U.S. Patent Application Publication No. 2002/0069381 to Jeong et al. discloses a non-volatile semiconductor memory device with a fail bit detecting scheme that detects the number of fail bits in a memory block in order to determine the usability of the memory block. In a special test mode, test data is stored and compared to read test data. The number of failed bits determined from the comparison is used to provide a measure of the reliability and therefore, usability of the memory device.
U.S. Patent Application Publication No. 2003/0167372 to Lee discloses a semiconductor memory device with a flexible redundancy scheme and automatic bad block mapping. An address storage circuit contains the addresses of bad memory blocks. The address storage circuit receives the address of a block of memory required to be read or written to, and automatically switches address selection between a normal and redundant block if the received address corresponds to a bad block of memory.
U.S. Patent Application Publication No. 2004/0015771 to Lasser et al. discloses a method for correcting errors in both data and corresponding data control portions of non-volatile memory using a shared error code. The method takes into account the fact that control information may also contain errors and seeks to increase the usability of low-reliability memory. A shared code is used, in some cases, to lengthen access time to control information.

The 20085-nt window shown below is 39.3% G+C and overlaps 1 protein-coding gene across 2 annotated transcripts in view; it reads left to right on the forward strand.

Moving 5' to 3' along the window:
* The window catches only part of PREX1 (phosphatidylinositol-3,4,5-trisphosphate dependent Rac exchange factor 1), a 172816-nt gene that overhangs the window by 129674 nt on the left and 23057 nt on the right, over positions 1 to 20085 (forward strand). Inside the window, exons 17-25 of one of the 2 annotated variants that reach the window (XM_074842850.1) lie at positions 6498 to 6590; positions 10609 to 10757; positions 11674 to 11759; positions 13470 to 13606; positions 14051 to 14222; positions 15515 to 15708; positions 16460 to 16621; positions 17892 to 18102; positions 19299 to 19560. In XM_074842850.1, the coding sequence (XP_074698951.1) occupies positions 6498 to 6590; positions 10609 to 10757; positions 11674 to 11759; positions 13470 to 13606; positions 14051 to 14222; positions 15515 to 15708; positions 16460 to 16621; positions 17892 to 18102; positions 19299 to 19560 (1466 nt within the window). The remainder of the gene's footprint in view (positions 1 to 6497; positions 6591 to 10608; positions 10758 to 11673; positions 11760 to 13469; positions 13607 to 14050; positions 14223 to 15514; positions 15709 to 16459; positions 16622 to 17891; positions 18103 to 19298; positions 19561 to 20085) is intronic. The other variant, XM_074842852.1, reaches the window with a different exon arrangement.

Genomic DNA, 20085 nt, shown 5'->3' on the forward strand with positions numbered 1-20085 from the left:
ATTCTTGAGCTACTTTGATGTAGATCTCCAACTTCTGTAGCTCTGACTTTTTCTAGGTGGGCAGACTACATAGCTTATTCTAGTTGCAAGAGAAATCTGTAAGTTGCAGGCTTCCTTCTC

U.S. Patent Application Publication No. 2004/0042331 to Ikehashi et al. discloses a semiconductor memory device with a test mode. Test time is reduced during manufacture of the semiconductor memory device by eliminating a “fuse cutting” step from the test procedure.
Although the above references disclose memory correcting techniques, improved methods of managing printer memory are desired. It is therefore an object of the present invention to provide a novel method of correcting NAND memory blocks and to a printing device employing the method.
Accordingly, in one aspect of the present invention there is provided a printing device comprising memory storing data in blocks and a processing unit communicating with the memory and being responsive to print jobs. In response to a print job, the processing unit accesses the memory and extracts data therein to be used to complete the print job. The processing unit performs a data block correcting procedure during printing device idle times.